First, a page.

The first statement '"We'd rather spend more on daughter’s wedding than on her education." stands true.
Not only that this statement also makes us reflect on lot of stupidities that we fail to acknowledge leave alone accept and rectify. They can be broadly classified as
1. The way we treat small girls either as daughters or as sisters or as students in schools.
2. Our obsession with marriage of a girl as if that is the only role of evolution or social obligation or sacred duty bla bla.
3. Our lack of attention to our role as a parent. Do we pay the same amount of attention as give to our profession, hobby etc. Parenting involves three important Ps:- patience, perception of your child’s/children’s inherent attributes, passion to participate and enjoy watching them grow.
1. Small girls- how we treat them and why we do so?
We have to accept with shame that we have not learnt to give them freedom to enjoy, express and experience life in their own terms with their own sensible or stupid approaches. We try to monitor, remote control, discipline etc whatever be the proclaimed justifications; it is still, interfering with the freedom a soul. So we are all , I mean the elders, especially most Indians are committing a very big mistake/vice [in in the name of parental responsibility, social discipline, traditional practices, sometimes in the name of pseudo religious justifications as well , by not allowing daughters to decide to do things as they wish.
We need to realize no human being can control another soul. We also fail to realize that what we are doing is trying to manufacture a person according to some preset specifications. Elders can and must give suggestions, some guidance, sometimes even advice out of their experience, concern, compassion, interest etc but too much of interference in every move or decisions of the life of a girl child especially is contributing subconsciously to create a sense of diffidence, sense of insecurity and inferiority.
If anyone has bothered to do a real research, not one guided by text books, mostly written by foreign authors, by merely observing the behavior, smartness of women, one would be surprised to find that many girls who had irresponsible parents and not subjected to too much of social conditioning in the name of taboos etc turn out to be more street smart, more creative, more confident, more adjusting, more sociable etc.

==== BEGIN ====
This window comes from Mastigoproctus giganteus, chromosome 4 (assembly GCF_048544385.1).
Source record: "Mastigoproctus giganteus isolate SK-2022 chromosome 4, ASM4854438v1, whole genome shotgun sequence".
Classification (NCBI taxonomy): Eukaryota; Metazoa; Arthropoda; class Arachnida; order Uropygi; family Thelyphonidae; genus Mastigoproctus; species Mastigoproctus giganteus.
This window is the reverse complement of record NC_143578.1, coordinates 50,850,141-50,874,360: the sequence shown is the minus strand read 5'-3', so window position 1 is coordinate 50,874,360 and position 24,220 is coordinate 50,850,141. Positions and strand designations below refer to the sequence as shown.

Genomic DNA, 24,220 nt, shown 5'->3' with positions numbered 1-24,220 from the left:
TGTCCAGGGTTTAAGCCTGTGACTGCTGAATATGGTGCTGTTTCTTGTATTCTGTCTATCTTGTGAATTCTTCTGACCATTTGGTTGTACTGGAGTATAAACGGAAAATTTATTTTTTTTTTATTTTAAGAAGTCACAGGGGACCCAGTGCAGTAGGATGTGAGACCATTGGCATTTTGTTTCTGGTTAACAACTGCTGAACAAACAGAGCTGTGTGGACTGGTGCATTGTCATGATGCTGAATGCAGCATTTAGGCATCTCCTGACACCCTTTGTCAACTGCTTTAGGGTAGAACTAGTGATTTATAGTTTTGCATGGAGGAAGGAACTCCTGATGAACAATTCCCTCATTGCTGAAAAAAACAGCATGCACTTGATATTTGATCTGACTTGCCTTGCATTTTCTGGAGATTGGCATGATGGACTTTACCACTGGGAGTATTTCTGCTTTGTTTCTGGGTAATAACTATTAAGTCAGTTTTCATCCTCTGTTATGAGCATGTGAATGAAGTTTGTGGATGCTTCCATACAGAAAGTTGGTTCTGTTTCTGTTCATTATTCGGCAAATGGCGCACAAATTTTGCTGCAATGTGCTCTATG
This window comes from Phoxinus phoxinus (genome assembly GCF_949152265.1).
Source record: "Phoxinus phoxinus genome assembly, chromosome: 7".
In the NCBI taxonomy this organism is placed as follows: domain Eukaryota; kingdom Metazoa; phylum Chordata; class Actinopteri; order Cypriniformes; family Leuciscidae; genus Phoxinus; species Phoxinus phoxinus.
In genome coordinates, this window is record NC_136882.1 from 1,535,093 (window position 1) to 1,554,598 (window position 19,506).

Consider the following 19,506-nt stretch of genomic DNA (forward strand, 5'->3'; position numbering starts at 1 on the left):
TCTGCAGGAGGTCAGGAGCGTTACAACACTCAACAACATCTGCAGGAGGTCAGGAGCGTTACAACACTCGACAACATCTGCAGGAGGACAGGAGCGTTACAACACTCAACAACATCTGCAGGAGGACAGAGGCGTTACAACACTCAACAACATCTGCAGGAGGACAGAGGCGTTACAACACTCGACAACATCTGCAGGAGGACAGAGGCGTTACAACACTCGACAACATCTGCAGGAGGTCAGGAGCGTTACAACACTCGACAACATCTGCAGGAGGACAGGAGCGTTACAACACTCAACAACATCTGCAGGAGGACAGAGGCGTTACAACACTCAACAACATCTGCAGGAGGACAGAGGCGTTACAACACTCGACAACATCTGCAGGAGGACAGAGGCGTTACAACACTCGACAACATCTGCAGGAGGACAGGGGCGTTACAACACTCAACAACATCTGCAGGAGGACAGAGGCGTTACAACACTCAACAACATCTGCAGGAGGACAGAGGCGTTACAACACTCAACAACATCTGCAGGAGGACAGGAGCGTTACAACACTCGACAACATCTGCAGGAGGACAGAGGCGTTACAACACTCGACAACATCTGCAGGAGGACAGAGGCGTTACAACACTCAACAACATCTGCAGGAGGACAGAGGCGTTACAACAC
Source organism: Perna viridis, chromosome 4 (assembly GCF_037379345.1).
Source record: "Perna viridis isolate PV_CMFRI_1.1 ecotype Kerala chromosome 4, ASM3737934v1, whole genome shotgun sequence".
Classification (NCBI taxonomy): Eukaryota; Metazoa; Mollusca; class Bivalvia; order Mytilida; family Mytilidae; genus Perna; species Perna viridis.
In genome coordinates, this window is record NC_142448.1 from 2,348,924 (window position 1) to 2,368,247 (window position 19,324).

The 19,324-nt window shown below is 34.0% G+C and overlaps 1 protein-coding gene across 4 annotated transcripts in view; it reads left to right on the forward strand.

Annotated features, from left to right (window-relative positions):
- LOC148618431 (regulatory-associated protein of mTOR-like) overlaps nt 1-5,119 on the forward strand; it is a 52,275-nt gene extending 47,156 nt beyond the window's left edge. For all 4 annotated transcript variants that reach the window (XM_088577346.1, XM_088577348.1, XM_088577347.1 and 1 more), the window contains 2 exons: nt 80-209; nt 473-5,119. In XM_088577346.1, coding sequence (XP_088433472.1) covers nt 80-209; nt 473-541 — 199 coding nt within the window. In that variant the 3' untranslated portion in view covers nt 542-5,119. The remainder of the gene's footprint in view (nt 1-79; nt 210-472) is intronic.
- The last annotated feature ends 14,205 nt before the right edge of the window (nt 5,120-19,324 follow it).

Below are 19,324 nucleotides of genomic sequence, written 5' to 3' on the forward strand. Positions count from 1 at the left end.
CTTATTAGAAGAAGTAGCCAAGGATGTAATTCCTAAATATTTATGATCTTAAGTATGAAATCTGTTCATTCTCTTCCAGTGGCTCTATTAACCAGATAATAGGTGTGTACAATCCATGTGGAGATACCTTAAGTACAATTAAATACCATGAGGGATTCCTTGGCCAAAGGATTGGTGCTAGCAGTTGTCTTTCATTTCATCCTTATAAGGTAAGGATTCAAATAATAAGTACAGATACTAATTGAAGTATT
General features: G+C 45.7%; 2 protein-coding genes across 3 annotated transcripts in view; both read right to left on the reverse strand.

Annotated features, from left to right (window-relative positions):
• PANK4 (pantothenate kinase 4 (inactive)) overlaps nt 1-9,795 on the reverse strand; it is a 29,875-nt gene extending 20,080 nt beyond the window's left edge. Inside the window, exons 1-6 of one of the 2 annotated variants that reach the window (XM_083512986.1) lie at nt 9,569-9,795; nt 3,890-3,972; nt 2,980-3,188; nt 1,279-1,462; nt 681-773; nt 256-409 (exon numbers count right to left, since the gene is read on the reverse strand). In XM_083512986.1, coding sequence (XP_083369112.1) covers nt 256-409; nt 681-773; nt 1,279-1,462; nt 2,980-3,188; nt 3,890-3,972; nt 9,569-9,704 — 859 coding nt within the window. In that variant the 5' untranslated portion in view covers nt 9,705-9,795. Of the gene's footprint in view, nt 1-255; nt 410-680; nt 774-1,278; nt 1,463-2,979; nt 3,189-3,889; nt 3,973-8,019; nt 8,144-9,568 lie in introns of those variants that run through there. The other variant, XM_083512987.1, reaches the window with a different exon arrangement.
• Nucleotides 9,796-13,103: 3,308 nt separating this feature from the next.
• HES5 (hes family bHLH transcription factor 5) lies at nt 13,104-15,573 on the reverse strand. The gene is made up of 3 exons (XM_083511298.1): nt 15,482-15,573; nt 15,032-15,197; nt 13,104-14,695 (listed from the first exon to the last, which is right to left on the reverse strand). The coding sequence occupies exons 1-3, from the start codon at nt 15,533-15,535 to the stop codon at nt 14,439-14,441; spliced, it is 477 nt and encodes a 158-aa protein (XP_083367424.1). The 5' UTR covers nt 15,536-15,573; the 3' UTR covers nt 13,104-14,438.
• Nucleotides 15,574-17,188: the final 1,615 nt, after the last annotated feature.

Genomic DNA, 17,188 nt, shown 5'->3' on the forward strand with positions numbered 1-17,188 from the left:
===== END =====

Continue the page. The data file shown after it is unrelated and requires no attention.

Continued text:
The most interesting part of upbringing and parenthood is enjoy the fun of growing along with them, by all means offering them all the opportunities that one can afford; interacting with them with interest and involvement; adjusting and learning with them, reciprocating and rejoicing with them informing through love your preferences, prejudices, priorities, perceptions and respond with equal respect to their priorities and perceptions which may look uninteresting, illogical, useless, irritating, insipid etc but then they could be feeling the same way about yours.
How can you expect a small girl not to have certain feelings which you think are the exclusive preserve of boys? Why should not they have similar feelings and aspirations? If only the hopeless, senseless and meaningless wastage that Indians splurge on marriages can be stopped, and that amount accumulated as an account, then, that can actually make India the richest country in the world.
The simple statement at the beginning also gives a peep into our pathetic mindset of not willing to come out of our past and not beginning to carry on life in the present moment in the present socio-political context.
We need realize that daughters look forward to your loving participation in their life not mere instructions and interferences.
2. The marriage obsession
I wrote this in 1979 after attending a marriage and showed it to my father who agreed with the contents and not the affected and labored bombastic style but which was liked by many of my classmates then who laborious copied as we did not have computers at that time.
There are some excellent practical books like this one ‘Your Growing Child: From Birth to Adolescence By David Fontana’